Despite being in China, Jinghong in many ways feels like the biggest Laotian city; it’s certainly a fascinating mish-mash of SE Asian and Chinese cultures, with a whole multitude of ethnic groups present and all the signs in both Lao and Chinese; it’s a far more bustling place than the sleepy Lao capital Vientianne, and worth chilling in for a day or two.

An enormous moth with striking markings

This beauty was at the Boten border post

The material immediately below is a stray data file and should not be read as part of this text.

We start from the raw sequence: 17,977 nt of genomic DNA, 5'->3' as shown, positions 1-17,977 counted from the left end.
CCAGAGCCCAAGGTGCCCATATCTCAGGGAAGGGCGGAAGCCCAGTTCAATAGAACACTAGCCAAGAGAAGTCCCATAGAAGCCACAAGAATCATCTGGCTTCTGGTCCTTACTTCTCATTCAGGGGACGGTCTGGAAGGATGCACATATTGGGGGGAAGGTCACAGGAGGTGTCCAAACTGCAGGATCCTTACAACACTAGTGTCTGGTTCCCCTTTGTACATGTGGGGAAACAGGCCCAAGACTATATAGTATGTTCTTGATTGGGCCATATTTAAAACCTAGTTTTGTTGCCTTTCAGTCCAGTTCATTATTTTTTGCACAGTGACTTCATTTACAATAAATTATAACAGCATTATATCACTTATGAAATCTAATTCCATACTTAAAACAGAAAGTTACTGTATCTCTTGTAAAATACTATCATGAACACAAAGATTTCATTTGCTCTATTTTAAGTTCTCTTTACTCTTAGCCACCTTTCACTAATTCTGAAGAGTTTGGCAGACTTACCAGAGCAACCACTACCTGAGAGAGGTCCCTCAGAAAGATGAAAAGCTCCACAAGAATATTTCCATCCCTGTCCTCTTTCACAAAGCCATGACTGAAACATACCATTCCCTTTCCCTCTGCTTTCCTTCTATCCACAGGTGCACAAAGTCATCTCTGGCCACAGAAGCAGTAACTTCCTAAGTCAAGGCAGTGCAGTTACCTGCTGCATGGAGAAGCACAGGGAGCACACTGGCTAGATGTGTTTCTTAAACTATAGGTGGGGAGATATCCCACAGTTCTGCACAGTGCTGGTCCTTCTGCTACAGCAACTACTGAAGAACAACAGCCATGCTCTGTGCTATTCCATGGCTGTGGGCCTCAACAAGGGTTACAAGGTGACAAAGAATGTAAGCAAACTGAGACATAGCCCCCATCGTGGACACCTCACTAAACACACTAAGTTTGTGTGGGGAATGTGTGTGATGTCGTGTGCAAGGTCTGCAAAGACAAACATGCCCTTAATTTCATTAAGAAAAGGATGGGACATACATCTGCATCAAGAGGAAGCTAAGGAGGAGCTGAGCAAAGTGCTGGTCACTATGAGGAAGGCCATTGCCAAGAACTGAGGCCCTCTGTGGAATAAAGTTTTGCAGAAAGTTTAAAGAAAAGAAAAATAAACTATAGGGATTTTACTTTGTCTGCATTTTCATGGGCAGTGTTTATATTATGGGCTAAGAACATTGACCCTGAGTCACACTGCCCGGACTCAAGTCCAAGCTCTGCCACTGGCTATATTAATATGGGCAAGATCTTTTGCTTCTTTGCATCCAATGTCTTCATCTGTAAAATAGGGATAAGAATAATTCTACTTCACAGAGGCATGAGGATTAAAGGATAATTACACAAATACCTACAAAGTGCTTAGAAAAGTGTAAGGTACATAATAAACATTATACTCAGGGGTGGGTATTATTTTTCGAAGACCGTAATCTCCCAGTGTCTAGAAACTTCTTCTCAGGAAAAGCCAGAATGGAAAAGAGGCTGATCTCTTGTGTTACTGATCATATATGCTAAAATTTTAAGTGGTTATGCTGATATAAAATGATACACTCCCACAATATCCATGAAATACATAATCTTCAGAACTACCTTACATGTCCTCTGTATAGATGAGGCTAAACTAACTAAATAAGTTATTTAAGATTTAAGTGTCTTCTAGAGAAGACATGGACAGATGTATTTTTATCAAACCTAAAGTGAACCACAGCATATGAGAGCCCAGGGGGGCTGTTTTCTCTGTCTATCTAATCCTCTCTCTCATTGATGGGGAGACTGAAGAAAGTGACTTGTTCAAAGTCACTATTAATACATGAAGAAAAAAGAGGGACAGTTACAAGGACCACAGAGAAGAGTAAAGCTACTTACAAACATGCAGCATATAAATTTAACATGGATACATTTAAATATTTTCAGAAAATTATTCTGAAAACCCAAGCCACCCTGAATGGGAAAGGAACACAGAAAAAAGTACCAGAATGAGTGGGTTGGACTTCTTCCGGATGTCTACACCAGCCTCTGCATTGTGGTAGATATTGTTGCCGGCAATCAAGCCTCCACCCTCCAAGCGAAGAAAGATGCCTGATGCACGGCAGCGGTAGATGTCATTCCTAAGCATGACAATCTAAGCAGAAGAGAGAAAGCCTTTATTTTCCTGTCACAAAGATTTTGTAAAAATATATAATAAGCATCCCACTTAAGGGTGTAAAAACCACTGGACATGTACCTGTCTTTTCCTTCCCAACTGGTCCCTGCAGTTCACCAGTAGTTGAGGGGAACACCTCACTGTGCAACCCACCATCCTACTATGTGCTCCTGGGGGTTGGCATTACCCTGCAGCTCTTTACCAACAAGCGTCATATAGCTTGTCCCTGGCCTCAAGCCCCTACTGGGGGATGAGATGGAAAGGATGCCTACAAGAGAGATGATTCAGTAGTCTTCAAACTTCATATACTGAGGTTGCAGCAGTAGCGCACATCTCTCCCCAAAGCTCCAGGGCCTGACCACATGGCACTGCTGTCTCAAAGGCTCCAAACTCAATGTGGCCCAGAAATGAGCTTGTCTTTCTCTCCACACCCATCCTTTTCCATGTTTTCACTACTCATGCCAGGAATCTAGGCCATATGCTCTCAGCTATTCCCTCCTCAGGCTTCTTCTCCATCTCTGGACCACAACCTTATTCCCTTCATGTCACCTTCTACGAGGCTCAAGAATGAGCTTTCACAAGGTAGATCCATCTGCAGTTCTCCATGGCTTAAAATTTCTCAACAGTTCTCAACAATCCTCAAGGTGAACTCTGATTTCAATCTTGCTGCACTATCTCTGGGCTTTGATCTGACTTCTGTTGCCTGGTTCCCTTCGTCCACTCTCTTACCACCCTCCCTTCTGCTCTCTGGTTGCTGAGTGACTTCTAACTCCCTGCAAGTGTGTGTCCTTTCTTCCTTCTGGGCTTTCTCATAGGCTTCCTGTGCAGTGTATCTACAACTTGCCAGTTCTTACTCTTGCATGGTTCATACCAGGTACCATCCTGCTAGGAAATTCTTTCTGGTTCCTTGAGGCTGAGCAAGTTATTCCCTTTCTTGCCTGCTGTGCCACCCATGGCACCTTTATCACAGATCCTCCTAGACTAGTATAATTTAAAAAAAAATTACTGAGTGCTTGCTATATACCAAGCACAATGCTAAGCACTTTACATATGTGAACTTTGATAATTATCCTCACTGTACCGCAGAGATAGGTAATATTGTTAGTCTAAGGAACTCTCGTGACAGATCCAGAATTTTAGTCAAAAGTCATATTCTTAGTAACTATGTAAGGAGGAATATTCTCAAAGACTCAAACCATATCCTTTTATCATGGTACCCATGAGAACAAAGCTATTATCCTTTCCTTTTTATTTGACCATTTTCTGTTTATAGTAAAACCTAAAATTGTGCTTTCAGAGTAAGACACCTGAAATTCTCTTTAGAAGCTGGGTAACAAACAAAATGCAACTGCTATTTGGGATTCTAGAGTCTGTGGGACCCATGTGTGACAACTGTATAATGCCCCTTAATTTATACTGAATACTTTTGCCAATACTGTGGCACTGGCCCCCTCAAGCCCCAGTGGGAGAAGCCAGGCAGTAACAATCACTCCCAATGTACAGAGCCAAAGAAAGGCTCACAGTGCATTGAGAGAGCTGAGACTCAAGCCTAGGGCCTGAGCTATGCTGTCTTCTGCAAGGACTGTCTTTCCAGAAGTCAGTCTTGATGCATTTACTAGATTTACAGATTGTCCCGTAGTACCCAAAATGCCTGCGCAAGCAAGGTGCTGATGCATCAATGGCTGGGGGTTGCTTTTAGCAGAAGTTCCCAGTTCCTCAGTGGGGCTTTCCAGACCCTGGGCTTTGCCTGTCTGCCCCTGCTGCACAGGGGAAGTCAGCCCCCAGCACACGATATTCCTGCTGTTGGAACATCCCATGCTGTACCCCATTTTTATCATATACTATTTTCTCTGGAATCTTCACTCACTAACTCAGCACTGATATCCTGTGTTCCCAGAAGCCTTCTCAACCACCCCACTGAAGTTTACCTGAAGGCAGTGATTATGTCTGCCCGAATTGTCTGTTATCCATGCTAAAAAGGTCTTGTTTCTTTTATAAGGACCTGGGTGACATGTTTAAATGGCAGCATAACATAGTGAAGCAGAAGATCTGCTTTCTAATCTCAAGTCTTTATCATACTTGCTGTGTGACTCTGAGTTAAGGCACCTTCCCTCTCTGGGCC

From Jinghong you can take the bus to Luang Nam Tha in northern Laos (a lovely area to explore, also well worth a few days of your trip), a journey of around 8 hours via Mengla. You might be able to change money when you make a rest stop in Mengla – first time I did this route, a fruit vendor just outside the Mengla bus station offered good rates (and delicious fruit), but the second time we stopped somewhere different and there wasn’t anywhere to change money so I changed some at the border.

The bus was full of fruit & veg!

Be prepared for the possibility of sharing the bus with a load of produce from Mengla!